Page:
In the US, some smaller and regional banks in particular have expressed interest in using CSRs. CSRs can allow banks to pass on sharp increases in funding costs that may occur in stressed markets better than static credit adjustment spreads set at the outset of a transaction.12 A paper13 authored by several finance professors, including Darrell Duffie of Stanford and the SOFR Academy, found that linking revolving credit facilities to CSRs discourages borrowers from drawing on their credit lines when bank funding costs are high and that, because RFRs typically fall when markets are stressed, borrowers with RFR-linked revolvers would not have a similar disincentive (and may actually be incentivized) to draw on their revolvers. The paper also suggests that the LIBOR transition will have a different effect on smaller banks than it will have on big banks, in that this transition will lead banks with low funding costs to increase spreads by less than banks with higher funding costs.
Regulatory skepticism of CSRs
Regulators in the US and the UK have expressed their skepticism toward CSRs in different ways. In the UK, regulators have consistently questioned the use of CSRs, with the Financial Conduct Authority (FCA) stating that UK-regulated firms looking to use CSRs should speak to the FCA before doing so.14 In practice, those warnings have been heeded; no CSRs have been developed for GBP and we are not aware of CSRs for USD being used in the UK.
In the US, several regulators have attempted to discourage the use of CSRs, following some exploration of CSRs in 2020 between the public and private sectors that perhaps suggested more receptivity to the concept.15 Notably, Gary Gensler, the current chair of the US Securities and Exchange Commission (SEC), has questioned whether BSBY meets the IOSCO Principles,16 and the federal banking regulators have stated that the use of rates other than SOFR by US-regulated banks will invite deeper regulatory scrutiny.17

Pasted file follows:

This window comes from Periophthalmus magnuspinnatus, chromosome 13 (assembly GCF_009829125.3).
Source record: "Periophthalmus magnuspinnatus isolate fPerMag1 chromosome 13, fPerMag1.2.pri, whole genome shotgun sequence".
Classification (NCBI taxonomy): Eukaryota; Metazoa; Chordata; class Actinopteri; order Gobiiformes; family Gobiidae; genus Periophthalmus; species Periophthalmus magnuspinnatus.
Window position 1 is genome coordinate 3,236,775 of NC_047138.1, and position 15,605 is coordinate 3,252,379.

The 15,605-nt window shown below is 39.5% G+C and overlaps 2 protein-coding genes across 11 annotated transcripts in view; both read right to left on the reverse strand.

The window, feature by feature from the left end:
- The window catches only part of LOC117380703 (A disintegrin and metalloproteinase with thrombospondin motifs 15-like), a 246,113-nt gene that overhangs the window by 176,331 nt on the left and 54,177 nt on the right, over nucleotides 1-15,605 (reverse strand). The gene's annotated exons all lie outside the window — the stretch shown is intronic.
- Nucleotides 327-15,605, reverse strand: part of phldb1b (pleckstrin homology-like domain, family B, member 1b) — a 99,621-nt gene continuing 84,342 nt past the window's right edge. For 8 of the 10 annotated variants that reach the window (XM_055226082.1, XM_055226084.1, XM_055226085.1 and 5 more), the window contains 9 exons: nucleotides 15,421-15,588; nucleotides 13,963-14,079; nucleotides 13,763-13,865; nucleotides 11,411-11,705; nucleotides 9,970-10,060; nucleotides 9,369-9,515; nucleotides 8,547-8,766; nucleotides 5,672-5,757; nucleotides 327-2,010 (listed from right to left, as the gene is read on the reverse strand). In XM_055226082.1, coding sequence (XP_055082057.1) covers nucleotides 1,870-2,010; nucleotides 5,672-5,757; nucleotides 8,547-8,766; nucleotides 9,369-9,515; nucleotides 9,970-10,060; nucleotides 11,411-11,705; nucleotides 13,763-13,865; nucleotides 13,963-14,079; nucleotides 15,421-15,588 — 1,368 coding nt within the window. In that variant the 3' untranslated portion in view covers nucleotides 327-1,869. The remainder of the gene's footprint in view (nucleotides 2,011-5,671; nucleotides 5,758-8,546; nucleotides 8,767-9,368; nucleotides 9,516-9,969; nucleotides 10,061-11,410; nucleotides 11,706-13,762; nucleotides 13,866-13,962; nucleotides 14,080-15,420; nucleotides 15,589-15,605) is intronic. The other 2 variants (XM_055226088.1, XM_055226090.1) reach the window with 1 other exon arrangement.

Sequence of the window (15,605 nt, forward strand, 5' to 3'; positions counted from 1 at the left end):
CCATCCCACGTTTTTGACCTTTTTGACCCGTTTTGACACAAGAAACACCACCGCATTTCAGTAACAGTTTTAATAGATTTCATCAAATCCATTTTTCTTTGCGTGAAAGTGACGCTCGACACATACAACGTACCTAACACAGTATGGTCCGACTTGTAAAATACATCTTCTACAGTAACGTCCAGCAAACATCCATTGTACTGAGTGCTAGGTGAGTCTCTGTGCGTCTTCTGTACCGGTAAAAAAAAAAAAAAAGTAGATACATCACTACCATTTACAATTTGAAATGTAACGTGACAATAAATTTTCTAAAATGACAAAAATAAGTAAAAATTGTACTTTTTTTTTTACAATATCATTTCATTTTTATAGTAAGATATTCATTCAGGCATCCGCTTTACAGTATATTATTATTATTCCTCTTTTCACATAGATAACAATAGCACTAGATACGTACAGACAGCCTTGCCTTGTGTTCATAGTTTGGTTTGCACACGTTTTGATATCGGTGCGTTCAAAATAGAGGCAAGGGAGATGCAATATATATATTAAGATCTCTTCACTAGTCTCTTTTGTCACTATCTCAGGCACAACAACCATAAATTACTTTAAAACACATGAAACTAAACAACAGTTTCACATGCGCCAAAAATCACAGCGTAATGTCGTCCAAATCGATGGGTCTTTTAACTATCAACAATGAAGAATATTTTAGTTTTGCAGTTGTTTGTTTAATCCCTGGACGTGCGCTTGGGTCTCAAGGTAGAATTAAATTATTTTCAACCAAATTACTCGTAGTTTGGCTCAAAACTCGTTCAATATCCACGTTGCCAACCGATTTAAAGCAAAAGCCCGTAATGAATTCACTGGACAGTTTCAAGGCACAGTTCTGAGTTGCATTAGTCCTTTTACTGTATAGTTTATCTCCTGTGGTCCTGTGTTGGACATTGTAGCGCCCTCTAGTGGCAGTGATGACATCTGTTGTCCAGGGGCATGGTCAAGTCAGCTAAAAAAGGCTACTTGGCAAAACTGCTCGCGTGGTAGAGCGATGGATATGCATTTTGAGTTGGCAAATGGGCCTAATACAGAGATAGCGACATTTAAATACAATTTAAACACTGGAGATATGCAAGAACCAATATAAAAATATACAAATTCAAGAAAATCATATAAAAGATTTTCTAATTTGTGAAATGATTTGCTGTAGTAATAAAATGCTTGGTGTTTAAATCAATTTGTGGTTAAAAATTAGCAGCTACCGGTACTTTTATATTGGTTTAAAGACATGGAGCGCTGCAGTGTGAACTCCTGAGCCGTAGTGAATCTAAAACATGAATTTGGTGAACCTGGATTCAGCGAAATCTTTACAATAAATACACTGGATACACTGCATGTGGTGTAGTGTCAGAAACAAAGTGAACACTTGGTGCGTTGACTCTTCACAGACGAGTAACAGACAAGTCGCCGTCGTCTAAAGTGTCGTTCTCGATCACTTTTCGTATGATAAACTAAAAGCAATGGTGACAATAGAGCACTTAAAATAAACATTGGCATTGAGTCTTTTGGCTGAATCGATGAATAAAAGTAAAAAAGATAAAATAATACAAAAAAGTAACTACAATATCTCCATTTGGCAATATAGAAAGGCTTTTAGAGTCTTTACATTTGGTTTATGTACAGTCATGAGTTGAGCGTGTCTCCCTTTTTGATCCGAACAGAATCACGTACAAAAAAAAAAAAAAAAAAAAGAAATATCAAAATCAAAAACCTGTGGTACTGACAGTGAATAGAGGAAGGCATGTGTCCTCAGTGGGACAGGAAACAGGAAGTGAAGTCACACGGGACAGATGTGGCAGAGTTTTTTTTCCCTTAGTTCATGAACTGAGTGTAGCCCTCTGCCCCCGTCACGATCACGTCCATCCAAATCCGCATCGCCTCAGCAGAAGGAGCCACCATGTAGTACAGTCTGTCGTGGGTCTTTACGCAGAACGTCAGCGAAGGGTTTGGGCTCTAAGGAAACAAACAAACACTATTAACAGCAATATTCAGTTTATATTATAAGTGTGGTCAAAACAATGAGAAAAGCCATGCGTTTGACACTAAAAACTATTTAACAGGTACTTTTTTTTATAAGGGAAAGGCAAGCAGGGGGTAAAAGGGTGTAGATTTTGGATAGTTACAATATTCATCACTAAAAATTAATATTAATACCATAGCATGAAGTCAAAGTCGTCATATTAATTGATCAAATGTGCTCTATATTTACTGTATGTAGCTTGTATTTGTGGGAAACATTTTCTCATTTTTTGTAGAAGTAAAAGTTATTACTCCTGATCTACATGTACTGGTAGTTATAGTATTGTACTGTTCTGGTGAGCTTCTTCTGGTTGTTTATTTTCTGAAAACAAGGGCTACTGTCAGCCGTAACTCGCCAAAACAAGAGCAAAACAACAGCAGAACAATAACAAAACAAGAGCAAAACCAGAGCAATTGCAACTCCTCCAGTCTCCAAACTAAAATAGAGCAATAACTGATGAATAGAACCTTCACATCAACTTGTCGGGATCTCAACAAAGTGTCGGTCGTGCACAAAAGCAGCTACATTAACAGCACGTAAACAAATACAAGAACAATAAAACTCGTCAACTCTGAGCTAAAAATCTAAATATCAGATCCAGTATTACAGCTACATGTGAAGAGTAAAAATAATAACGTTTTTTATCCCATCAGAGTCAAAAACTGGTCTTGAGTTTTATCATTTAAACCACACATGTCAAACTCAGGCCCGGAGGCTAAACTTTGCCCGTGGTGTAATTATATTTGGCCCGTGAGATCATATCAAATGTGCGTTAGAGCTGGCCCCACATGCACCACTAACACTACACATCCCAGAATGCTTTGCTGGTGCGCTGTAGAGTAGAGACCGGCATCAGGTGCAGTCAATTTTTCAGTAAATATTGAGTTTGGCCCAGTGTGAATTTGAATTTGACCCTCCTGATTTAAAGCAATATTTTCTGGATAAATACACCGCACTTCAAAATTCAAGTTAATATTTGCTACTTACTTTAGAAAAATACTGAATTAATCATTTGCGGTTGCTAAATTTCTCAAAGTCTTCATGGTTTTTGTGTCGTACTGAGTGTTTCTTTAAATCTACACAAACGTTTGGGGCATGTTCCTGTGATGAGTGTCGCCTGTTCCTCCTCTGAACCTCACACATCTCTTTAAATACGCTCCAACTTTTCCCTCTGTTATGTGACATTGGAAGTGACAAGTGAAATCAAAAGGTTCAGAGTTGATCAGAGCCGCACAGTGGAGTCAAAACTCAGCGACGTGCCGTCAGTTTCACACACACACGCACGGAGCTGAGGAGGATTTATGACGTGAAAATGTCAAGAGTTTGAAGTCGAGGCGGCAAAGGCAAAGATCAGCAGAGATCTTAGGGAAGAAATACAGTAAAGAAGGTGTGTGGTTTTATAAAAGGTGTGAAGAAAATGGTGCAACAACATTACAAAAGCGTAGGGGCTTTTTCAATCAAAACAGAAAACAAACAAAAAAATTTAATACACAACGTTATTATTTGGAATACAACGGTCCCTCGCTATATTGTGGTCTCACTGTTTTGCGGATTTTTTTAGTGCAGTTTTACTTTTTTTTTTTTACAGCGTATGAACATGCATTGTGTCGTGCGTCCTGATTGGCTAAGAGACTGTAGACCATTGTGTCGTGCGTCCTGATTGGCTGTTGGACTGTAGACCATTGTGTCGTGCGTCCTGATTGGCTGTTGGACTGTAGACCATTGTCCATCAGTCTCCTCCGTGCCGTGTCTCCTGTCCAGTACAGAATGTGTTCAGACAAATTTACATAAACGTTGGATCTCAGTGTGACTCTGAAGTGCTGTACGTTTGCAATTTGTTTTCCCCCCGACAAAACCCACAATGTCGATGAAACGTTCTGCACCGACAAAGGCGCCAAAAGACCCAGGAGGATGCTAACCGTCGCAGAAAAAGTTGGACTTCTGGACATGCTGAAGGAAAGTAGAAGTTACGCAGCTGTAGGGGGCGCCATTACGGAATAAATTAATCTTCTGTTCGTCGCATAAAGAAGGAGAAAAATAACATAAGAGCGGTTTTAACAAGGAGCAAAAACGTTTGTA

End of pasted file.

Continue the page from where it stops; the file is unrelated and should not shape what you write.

Following the IOSCO statement, the FSB said that it "welcomes IOSCO's review of [Ameribor and BSBY] and supports and underscores IOSCO's message that 'market participants should proceed with caution if they are considering using CSRs and take into account the risks identified in the review'." The FSB also stated its view that "[u]sing the more recently created 'credit sensitive rates' . . . risks undermining the progress made through the decade-long LIBOR transition." 18
Protection under US LIBOR Act
On the other hand, the US LIBOR Act, the US federal legislation that provides SOFR fallbacks for US-law-governed tough-legacy USD LIBOR loans, contains language permitting any bank to use a non-SOFR loan benchmark (which would include BSBY and Ameribor) that it determines to be appropriate for its funding model, the needs of its customers, and its products, risk profile, risk management capabilities and operational capabilities. The US LIBOR Act also provides that federal supervisory agencies may not take enforcement and other supervisory actions against banks solely because they use a loan benchmark that is not SOFR.19 This provision is subject to a proviso that any such use of a loan benchmark must comply with applicable law, which opens the door for US bank regulators to scrutinize non-SOFR benchmarks on the grounds of safety and soundness.20
IOSCO Principles and BMRs